Dysarthria is a condition where the facial muscles used in speech are weak or hard to control. It is generally associated with slow or slurred speech that others may find hard to understand. Affected speech can also present as monotone, too quiet, strained in tone, overly rapid, or uneven in rhythm. Dysarthria can be deeply frustrating for patients who want to communicate clearly with the world around them, and it can originate from several causes. Before a proper plan for treatment can be created and followed, the exact cause for the condition must be figured out.
Dysarthria can be a sign of a developing tumor in the brain, a stroke, or it can be a reaction from an injury to the head. If a stroke is suspected, and the dysarthria has developed suddenly, the sufferer should immediately be rushed to the nearest hospital.
Imaging tests, such as an MRI, should be performed to rule out tumors or other problems with the brain's structure when dysarthria develops without an obvious cause.
In some cases, dysarthria is a side effect from surgery on the head and neck.
Cerebral palsy is an incurable disability most often associated with issues of movement, but it can also affect speech. Sometimes it is so slight as to be barely noticed at all, but it can also be quite severe and accompanied by difficulties with controlling the mouth for eating purposes as well.
While the conditions that present under the umbrella term of cerebral palsy are permanent, and some of its symptoms are progressive while others are not, dysarthria is one that tends to be stable. It can be helped by speech therapy and a supportive social system that works to listen better.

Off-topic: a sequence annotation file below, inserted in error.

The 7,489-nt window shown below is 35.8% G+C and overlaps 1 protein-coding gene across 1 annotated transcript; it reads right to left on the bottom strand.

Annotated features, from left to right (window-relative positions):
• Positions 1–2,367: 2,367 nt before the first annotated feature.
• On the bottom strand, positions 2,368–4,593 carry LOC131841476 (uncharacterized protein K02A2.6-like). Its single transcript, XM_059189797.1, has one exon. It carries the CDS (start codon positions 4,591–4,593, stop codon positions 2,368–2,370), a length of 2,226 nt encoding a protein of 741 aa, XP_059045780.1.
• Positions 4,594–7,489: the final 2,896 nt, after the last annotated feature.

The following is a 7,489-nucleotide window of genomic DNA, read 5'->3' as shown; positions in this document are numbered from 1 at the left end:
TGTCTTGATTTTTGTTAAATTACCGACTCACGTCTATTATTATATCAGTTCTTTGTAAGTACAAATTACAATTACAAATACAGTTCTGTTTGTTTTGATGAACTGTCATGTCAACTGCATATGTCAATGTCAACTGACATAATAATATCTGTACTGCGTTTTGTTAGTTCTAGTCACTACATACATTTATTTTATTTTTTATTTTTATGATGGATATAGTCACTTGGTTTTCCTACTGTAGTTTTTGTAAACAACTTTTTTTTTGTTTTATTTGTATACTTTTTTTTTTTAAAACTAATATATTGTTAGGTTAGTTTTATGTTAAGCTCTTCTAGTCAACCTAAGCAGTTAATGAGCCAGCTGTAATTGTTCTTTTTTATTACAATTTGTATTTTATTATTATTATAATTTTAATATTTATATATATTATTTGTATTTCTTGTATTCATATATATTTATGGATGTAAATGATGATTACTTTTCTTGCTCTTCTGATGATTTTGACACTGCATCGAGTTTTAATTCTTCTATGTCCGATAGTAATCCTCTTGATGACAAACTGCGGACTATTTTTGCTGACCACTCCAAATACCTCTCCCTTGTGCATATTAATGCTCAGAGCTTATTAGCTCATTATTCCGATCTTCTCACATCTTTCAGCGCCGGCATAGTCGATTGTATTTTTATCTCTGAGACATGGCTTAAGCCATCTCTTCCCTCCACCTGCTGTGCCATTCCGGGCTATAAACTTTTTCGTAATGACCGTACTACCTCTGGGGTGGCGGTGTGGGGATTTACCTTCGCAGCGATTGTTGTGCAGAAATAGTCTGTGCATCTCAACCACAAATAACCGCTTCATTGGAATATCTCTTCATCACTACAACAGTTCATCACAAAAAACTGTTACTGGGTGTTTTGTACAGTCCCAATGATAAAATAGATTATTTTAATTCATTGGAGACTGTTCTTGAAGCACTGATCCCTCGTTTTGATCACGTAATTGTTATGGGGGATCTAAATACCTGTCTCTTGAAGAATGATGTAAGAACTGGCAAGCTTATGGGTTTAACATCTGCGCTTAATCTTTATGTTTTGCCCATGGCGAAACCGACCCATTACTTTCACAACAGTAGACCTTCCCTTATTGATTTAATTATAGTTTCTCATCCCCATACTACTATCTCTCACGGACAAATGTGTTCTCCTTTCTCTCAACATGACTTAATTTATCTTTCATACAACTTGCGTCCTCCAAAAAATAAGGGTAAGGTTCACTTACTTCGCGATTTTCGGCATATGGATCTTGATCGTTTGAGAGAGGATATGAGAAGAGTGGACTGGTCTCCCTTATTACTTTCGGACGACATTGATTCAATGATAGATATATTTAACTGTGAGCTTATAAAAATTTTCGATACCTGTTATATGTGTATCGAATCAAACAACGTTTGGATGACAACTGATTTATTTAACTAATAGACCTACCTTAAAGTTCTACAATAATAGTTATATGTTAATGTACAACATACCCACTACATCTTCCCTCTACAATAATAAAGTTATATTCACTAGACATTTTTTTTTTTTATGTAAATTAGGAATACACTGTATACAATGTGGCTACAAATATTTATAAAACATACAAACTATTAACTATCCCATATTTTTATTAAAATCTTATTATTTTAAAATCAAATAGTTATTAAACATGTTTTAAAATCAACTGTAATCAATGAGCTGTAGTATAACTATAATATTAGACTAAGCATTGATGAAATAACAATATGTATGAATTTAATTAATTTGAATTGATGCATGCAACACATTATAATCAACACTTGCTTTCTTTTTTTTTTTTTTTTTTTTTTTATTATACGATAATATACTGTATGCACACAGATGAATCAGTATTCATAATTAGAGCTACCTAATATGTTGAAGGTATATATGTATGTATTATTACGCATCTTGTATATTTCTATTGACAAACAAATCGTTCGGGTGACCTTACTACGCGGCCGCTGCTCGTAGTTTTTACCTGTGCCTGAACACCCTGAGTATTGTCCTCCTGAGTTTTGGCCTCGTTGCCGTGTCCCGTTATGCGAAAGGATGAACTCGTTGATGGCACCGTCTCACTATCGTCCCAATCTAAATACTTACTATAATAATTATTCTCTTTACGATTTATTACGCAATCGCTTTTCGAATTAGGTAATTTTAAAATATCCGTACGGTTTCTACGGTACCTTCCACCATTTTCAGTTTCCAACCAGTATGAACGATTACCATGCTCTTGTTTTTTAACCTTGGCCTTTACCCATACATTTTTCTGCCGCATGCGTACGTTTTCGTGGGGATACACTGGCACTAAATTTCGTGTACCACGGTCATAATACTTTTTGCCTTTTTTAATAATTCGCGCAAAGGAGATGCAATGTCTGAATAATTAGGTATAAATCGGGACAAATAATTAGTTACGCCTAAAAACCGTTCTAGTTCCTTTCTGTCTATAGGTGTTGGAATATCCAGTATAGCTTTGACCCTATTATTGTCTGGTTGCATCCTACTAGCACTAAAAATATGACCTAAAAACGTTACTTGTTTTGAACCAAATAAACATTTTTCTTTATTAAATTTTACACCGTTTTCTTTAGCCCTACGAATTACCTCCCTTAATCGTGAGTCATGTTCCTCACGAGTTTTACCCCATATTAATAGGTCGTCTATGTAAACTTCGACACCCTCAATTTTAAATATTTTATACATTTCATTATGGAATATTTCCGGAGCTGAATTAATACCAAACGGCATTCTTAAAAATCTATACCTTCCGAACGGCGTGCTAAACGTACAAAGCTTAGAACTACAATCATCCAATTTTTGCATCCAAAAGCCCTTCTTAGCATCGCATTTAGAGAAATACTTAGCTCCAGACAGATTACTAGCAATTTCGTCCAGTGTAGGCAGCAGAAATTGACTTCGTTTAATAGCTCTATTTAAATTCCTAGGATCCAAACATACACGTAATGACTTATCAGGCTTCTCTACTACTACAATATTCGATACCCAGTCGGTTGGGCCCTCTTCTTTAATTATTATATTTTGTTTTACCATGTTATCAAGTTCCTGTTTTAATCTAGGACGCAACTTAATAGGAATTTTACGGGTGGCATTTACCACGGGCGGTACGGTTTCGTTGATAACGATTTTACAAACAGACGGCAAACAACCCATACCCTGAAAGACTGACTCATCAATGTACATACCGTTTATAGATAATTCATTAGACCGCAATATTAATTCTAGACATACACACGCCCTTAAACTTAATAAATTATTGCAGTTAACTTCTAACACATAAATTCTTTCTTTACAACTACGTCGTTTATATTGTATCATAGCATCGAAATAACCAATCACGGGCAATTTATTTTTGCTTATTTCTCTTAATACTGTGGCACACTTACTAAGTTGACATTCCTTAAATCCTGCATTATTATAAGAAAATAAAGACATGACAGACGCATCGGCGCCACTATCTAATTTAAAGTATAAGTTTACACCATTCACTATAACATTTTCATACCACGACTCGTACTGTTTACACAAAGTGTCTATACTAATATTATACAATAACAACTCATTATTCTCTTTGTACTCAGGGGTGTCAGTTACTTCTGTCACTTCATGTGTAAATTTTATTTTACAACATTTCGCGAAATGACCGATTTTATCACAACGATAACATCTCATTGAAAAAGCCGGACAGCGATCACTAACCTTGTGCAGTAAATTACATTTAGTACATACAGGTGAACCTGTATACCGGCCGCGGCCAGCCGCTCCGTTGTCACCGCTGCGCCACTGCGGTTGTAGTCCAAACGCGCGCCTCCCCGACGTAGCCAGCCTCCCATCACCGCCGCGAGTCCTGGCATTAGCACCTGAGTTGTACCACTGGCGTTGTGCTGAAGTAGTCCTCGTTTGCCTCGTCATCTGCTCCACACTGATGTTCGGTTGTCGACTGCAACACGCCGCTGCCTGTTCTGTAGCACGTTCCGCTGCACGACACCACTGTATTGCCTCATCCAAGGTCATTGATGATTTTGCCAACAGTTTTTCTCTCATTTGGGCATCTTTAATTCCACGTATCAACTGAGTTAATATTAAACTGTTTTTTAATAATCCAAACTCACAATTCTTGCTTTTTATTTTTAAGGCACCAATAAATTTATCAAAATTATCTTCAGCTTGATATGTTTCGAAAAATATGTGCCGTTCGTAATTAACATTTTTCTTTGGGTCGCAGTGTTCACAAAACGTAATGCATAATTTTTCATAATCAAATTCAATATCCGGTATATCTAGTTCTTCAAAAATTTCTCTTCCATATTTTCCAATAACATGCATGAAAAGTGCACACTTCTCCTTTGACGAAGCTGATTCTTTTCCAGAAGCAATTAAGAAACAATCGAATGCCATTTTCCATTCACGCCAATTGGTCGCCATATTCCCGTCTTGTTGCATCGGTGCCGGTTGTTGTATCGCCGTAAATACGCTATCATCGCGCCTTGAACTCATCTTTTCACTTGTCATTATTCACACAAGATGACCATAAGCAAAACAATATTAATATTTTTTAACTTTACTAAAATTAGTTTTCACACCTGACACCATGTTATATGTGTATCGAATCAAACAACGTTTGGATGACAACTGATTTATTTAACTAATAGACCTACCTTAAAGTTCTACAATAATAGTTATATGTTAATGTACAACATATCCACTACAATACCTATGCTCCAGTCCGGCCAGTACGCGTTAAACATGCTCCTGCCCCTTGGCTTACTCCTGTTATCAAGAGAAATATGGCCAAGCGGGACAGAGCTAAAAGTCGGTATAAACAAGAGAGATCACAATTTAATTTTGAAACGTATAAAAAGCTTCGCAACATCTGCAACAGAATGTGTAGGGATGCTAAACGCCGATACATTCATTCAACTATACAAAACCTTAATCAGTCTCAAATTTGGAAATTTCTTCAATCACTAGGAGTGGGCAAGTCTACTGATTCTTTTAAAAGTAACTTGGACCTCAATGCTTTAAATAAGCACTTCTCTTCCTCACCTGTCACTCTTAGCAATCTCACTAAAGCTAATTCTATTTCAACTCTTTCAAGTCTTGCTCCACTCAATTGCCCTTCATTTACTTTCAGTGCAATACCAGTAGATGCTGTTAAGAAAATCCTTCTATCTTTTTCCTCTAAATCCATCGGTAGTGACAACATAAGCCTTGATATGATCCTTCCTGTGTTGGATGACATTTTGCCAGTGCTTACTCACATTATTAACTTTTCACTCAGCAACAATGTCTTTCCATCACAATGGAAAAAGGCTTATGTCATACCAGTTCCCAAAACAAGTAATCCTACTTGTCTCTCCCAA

Rarely, dysarthria comes about as a symptom of chronic, untreated Lyme disease in its late stages. If it is part of a series of issues related to severe Lyme disease, it will be accompanied by other serious neurological problems as well.
Narcotics and sedatives can cause dysarthria. When prescription medications are implicated in a case of dysarthria, the medication regiment should be changed or discontinued if it is feasible under the guidance of the patient's physician. If drugs are being abused, the patient should seek support in stopping.
Some of the other conditions associated with dysarthria include Parkinson's disease, ALS, multiple sclerosis, and intracranial hypertension. Because the underlying issue causing dysarthria may be extremely serious and degenerative, this symptom should always be examined and taken seriously.
Dysarthria can harm a patient's social life and have adverse effects on mental health, so it is very important to diagnose its cause and take care of it appropriately. It is something that will most often be helped best by first treating the underlying illness or condition, but even if the dysarthria is not part of a reversible or treatable condition, there are other options to help a patient with this problem such as speech therapy that are immensely helpful.